According to Florida law, property is divided through “equitable distribution.” In general, this means property should be divided “fairly” between spouses. This division is not necessarily equal and changes with each case.
In terms of business ownership, things can get a little sticky. If you or your spouse started the business during your marriage, it can be considered a marital asset. This means that it can be divided between spouses based on the Court’s judgment.
Often, however, the Judge will award the business to the spouse who started and operates the business. In this case, the Judge would give the other spouse (who is not receiving the business) other property or assets to make the trade fair. Thus, if you own a business and can keep it during the divorce, your spouse will receive some other assets as compensation. The same is true vice versa. Many factors go into this decision, including length of marriage, the roles of you and your spouse in both your marriage and the business, and more.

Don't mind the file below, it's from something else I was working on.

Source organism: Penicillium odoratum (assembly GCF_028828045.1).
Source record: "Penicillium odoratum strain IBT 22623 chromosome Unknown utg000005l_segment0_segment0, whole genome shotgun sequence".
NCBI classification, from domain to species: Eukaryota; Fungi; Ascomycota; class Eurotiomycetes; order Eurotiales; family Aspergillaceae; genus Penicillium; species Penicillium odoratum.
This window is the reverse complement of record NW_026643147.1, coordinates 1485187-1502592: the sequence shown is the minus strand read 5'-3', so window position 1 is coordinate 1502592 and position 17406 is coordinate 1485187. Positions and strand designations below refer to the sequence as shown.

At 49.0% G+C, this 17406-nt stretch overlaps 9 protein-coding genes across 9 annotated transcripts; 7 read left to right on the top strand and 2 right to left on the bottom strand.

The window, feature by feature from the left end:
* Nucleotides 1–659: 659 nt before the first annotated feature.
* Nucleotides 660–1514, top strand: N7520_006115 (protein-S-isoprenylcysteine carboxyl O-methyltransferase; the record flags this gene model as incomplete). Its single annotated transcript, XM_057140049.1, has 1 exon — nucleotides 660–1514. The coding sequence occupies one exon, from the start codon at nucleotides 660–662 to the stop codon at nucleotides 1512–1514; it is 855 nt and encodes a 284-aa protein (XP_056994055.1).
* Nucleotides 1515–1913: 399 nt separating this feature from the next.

If you or your spouse gained ownership of the business before your marriage, the pre-nuptial value of the business is considered a nonmarital asset and the owning spouse’s property. Any increase in value during the marriage is considered marital property, however, and is thus subject to equitable distribution. This means that the change in value of the business between the beginning and end of your marriage is accessible to both spouses. As you might imagine, the true value of the business and the actual income it produces for the operating spouse can become quite contentious issues.
Understanding your options is important, and business ownership during a divorce can present you with many of those options, some unfavorable. Matt Liebenhaut, divorce attorney for Tallahassee and surrounding areas, can help you protect your rights to your business assets.
Matt Liebenhaut is an attorney in Tallahassee, FL practicing in the areas of divorce, child custody, social security and private disability insurance law.